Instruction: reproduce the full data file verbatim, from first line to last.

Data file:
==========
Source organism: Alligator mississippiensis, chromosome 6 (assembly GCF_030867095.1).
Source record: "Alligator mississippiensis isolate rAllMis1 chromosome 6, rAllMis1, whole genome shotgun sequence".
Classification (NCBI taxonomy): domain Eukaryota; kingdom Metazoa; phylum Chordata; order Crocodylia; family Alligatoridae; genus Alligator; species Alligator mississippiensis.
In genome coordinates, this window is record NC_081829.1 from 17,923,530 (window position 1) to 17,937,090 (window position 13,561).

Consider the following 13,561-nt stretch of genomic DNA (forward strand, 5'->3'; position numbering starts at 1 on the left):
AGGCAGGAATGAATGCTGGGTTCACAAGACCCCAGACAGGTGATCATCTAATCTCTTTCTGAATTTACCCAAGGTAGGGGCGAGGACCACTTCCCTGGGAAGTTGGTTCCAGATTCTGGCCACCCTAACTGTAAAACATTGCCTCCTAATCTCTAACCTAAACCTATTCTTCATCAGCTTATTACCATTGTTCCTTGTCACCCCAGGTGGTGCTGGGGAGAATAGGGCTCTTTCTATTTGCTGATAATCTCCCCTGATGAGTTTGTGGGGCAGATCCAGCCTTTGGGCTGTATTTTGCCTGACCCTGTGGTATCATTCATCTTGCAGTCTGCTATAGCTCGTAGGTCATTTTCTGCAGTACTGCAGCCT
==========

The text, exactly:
Source organism: Alligator mississippiensis, chromosome 6 (assembly GCF_030867095.1).
Source record: "Alligator mississippiensis isolate rAllMis1 chromosome 6, rAllMis1, whole genome shotgun sequence".
Classification (NCBI taxonomy): domain Eukaryota; kingdom Metazoa; phylum Chordata; order Crocodylia; family Alligatoridae; genus Alligator; species Alligator mississippiensis.
In genome coordinates, this window is record NC_081829.1 from 17,923,530 (window position 1) to 17,937,090 (window position 13,561).

Consider the following 13,561-nt stretch of genomic DNA (forward strand, 5'->3'; position numbering starts at 1 on the left):
AGGCAGGAATGAATGCTGGGTTCACAAGACCCCAGACAGGTGATCATCTAATCTCTTTCTGAATTTACCCAAGGTAGGGGCGAGGACCACTTCCCTGGGAAGTTGGTTCCAGATTCTGGCCACCCTAACTGTAAAACATTGCCTCCTAATCTCTAACCTAAACCTATTCTTCATCAGCTTATTACCATTGTTCCTTGTCACCCCAGGTGGTGCTGGGGAGAATAGGGCTCTTTCTATTTGCTGATAATCTCCCCTGATGAGTTTGTGGGGCAGATCCAGCCTTTGGGCTGTATTTTGCCTGACCCTGTGGTATCATTCATCTTGCAGTCTGCTATAGCTCGTAGGTCATTTTCTGCAGTACTGCAGCCT